Judge Becerra: “People are struggling with mental illnesses and don’t have the support or resources to get help. We have a mental health court program, which is growing. Our program helps get offenders on a regulated medication schedule and have someone supervise them to provide the support that they need. Everyone is working to make these people successful. We hosted a graduation two weeks ago and to see the impact that this program has had on these people was such a beautiful thing.

“There are many people who are dealing with mental health illnesses, and instead of getting the resources they need, they usually turn to drugs, which increases these crimes. If we can deal with the cause before it happens, we can potentially avoid these offenders from committing these crimes. If we can help these people become positive members of society, we can prevent them from going to the penitentiary in the first place.

“Good people make stupid decisions, and it’s our responsibility to hear the facts from both parties and give these people a fair trial. I made mistakes in my past just like everyone else, and I believe everyone deserves a second chance. It starts with us. We both work in the community and talk to different organizations to truly make an impact and the numbers show it.”

Q:  How do you manage your work-life balance?

Judge Carter: “Family is extremely important to me. Although all my family is back in California, I live here in Fort Bend County with my husband and my 10- and 11-year-old. I am here at court all day, but I do my best to monitor my time between work, family and the community. My gym time is also very important to me, that’s my stress relief. I give that hour to myself where I decompress and really carve out that time to take care of me. I underestimated the weight on some of the decisions we make.  When someone’s life is in your hands, and you must sentence them to 30 or 40 years in prison, it makes you think and can keep you up at night, even when the sentence is justified. These are still people who have a mother, father, sometimes kids themselves. I truly care about what I do, so it impacts me, and I pray for strength to do what I do.”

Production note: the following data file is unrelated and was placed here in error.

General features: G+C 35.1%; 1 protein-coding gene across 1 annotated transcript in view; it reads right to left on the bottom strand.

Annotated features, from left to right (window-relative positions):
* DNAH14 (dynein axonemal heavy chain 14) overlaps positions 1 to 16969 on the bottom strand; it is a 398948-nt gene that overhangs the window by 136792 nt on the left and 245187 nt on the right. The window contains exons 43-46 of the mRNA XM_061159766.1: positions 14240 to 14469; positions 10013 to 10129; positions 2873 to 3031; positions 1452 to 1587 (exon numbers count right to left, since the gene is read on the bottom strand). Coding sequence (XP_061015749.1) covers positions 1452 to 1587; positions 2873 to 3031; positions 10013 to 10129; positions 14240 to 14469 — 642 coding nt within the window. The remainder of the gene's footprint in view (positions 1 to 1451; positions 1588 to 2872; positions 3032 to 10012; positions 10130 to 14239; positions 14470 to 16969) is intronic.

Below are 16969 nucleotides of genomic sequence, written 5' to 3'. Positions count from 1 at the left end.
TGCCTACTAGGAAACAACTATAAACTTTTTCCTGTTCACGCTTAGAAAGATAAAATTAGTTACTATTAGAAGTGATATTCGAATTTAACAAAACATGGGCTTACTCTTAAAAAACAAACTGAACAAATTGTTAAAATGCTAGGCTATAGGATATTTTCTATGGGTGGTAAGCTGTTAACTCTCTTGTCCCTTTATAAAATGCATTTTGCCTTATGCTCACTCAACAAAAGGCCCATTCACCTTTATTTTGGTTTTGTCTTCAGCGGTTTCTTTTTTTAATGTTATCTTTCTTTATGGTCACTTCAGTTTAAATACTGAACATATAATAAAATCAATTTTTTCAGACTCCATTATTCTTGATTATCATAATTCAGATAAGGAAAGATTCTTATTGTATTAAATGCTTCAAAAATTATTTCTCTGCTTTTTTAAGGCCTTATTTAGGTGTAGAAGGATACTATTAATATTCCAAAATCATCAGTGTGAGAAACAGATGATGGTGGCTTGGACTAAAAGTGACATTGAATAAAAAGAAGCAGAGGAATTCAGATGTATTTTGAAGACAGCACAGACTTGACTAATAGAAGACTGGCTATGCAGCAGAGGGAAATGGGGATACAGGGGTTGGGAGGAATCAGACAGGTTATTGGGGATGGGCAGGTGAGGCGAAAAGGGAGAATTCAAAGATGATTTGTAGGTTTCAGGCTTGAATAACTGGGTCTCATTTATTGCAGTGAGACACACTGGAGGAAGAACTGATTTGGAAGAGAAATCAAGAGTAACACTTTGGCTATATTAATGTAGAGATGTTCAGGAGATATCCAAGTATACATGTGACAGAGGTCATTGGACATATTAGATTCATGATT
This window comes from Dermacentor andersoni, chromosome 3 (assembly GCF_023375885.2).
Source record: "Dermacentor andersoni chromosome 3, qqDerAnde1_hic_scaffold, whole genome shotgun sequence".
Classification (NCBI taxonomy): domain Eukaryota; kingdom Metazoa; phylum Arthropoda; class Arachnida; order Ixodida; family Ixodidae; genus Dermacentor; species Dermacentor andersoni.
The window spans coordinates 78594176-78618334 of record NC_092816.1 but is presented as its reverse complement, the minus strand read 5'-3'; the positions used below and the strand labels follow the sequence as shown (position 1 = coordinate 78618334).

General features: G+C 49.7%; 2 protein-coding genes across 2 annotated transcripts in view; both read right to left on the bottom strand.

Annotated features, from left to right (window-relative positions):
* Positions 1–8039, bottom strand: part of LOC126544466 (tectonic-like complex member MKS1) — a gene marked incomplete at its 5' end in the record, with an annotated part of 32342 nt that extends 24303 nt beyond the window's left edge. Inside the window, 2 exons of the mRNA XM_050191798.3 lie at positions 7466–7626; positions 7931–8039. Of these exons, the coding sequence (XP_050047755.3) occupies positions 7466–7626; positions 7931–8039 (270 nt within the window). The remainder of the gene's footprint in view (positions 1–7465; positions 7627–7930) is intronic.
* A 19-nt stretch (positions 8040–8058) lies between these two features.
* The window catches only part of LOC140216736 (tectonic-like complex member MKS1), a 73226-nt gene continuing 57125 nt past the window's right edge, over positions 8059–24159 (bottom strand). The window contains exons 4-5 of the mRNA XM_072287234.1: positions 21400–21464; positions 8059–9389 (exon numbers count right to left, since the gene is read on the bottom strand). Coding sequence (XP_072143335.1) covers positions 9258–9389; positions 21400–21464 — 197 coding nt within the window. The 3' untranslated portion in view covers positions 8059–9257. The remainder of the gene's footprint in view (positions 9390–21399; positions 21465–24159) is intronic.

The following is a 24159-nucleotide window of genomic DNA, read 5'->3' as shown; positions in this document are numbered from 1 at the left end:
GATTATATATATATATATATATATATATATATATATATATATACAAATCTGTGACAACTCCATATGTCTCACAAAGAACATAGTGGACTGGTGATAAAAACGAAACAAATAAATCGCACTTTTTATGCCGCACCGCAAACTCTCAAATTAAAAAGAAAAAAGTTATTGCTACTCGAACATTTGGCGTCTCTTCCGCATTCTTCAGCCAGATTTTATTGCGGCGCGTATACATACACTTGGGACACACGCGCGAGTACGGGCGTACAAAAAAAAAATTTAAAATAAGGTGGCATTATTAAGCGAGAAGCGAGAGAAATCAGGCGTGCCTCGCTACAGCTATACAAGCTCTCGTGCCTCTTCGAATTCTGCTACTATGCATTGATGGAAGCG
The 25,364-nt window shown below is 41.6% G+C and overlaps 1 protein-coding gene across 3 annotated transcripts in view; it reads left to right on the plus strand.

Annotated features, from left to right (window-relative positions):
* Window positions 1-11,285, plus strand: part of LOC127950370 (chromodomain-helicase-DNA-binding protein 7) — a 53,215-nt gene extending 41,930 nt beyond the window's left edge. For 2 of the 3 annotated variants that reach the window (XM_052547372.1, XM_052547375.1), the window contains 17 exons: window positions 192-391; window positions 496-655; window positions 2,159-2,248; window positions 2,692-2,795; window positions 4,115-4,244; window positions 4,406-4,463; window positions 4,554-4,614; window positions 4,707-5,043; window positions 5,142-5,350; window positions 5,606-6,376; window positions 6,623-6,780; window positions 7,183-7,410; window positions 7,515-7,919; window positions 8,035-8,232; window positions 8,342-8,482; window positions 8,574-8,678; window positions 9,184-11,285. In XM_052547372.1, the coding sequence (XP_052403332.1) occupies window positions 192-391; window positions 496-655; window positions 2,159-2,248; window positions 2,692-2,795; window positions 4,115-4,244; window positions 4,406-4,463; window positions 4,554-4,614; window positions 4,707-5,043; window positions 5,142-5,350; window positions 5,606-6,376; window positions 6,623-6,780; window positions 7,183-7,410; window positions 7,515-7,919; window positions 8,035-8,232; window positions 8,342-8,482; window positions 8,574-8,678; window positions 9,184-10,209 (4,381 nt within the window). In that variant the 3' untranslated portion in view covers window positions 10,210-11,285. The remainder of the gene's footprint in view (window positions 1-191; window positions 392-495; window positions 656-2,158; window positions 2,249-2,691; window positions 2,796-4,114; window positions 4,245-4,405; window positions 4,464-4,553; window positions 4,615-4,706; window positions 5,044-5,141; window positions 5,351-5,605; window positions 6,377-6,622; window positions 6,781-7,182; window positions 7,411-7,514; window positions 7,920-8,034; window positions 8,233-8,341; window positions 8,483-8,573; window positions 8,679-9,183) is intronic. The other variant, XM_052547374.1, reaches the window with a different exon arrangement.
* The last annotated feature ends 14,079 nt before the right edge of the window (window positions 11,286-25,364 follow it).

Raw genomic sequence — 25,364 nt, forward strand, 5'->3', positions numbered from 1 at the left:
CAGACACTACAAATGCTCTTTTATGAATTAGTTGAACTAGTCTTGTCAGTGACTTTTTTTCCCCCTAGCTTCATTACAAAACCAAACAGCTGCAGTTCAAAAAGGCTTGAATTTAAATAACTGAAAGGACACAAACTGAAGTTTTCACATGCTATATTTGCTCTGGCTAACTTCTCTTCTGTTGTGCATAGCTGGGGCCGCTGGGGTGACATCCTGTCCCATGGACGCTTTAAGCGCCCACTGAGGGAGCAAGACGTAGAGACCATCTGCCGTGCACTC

Judge Becerra: “I have three daughters, all college graduates, who live in the area, so I get to see them often. I am everywhere all of the time, but I love it. I am tied to this community, and it means a lot to me, which is why I take it so personal. Sentencing someone to life, even when its warranted, weighs on you. Being in the position I’m in has brought me closer to my faith and my church. I wake up at 4 am every day to run and get all that out before I get on the bench. Sometimes it’s a lot to take in, and you have to have that relationship with God and the support from your family at home. My wife is the champion of all champions, and she does things that allow me to take on the world every day. I plan to do this until I can’t do it anymore, and I feel so blessed to be here.”